THE Supreme Court of Canada on Friday rendered its judgment in Javid Ahmad v. Her Majesty the Queen and Landon Williams v. Her Majesty the Queen, placing important limits on the power of police to step beyond their normal investigative role and tempt people into committing criminal offences.
The BC Civil Liberties Association (BCCLA) was an intervener in the cases.
The BCCLA said these cases consider the limits of police powers with respect to tempting people to commit crimes in the context of “dial-a-dope” investigations. At the centre of these cases is the question of what grounds are needed before the police can offer a suspect the opportunity to commit a crime over the phone. Dial-a-dope investigations involve undercover police operatives calling someone suspected of operating a drug trade phone service and attempting to lure the suspect into selling the police operative drugs.
On Friday, the Supreme Court ruled that police need to be able to show the court that they had a “reasonable suspicion” that a certain crime was happening to suspect someone answering a phone is involved in drug dealing before asking them to sell drugs. A bare tip from an unverified source that someone is dealing drugs from a phone number cannot ground reasonable suspicion. Without reasonable suspicion, police operatives can be accused of entrapment.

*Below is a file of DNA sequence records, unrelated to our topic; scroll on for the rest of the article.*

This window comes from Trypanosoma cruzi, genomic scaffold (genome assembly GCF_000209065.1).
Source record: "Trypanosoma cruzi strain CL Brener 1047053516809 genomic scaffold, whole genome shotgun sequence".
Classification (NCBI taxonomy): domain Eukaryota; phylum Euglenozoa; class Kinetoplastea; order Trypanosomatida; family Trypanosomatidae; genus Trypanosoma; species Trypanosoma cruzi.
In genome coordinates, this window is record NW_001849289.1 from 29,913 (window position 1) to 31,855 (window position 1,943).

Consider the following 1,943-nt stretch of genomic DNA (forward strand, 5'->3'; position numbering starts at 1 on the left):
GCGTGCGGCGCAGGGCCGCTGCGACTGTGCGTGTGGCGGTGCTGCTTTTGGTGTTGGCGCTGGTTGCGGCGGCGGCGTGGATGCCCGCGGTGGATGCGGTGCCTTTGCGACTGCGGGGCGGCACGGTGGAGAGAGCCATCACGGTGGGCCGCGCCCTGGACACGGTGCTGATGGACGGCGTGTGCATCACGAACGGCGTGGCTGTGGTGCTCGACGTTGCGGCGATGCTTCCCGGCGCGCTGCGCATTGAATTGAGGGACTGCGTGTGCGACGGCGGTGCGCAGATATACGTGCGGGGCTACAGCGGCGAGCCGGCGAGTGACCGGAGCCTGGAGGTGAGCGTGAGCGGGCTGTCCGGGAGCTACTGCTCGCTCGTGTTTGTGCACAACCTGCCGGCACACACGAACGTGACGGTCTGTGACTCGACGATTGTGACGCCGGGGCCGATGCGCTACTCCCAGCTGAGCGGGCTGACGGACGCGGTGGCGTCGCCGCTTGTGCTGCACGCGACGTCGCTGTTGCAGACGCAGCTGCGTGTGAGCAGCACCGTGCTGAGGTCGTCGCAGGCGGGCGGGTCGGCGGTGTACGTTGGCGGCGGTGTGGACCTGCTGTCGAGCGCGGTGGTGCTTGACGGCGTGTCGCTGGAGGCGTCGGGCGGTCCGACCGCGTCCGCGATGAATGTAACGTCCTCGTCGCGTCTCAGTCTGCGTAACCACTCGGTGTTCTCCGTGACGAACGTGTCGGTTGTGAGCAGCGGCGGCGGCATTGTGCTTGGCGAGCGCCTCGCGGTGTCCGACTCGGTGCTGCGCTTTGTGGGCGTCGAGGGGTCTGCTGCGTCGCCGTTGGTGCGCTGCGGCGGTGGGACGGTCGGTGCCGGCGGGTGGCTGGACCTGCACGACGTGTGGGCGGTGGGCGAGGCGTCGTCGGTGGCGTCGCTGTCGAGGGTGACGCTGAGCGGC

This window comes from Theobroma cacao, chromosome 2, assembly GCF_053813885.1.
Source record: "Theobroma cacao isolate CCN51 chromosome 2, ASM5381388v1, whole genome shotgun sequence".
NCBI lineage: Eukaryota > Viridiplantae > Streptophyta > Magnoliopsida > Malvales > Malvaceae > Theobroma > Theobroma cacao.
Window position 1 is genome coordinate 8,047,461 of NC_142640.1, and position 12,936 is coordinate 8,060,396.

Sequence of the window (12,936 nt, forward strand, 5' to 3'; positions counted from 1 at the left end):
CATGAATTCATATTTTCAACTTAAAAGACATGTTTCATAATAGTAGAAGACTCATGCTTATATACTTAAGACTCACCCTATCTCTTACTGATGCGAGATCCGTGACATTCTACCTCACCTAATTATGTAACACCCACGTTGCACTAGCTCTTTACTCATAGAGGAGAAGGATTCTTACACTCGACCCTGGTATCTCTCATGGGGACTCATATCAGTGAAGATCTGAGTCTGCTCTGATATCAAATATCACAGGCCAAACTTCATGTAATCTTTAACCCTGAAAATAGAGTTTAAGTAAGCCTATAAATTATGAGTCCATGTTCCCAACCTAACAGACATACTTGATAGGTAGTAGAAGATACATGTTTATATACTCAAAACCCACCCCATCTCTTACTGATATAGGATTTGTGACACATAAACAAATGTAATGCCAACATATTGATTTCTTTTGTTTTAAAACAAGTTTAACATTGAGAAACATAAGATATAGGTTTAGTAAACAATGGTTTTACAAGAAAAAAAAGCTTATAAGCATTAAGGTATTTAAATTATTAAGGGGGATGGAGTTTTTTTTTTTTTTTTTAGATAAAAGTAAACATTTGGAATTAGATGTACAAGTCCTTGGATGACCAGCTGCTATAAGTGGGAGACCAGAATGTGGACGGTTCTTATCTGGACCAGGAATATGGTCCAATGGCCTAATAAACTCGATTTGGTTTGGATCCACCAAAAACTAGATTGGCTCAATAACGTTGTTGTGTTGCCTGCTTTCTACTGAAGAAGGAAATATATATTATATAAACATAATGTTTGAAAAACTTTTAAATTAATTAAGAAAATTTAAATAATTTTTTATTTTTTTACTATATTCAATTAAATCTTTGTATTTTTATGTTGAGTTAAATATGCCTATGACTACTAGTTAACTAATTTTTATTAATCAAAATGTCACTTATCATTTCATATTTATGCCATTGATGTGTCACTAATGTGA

The Supreme Court affirmed that reasonable suspicion is required in all cases where police provide an opportunity to commit a criminal offence, whether the police are targeting a person, place or phone number.
The Supreme Court stated in its judgment, “Without a requirement of reasonable suspicion, the police could target individuals at random, thereby invading people’s privacy, exposing them to temptation and generating crimes that would not otherwise have occurred. Such conduct threatens the rule of law, undermines society’s sense of decency, justice and fair play, and amounts to an abuse of the legal process of such significance that, where it is shown to have occurred, a stay of proceedings is required.”
Furthermore, providing individuals with the opportunity to commit crimes without a reasonable suspicion unacceptably increases the likelihood that people will commit crimes when they otherwise would not have. The risk is at its highest when the person given the opportunity is comparatively vulnerable or otherwise marginalized.
In their intervener submissions to the Supreme Court, posted here and here, the BCCLA argued that it is important to narrowly define the virtual locations, such as phone numbers and websites, in which police can provide the opportunity to commit a crime. Without doing so, Canadians’ Charter rights to privacy and to being left alone may be violated. Even minimal state interference can become intrusive and unconstitutional when it is used over many people with little justification. For example, it would be highly intrusive to permit police to send a message to every person with a posting on a website such as Craigslist in an attempt to tempt them to deal in stolen property.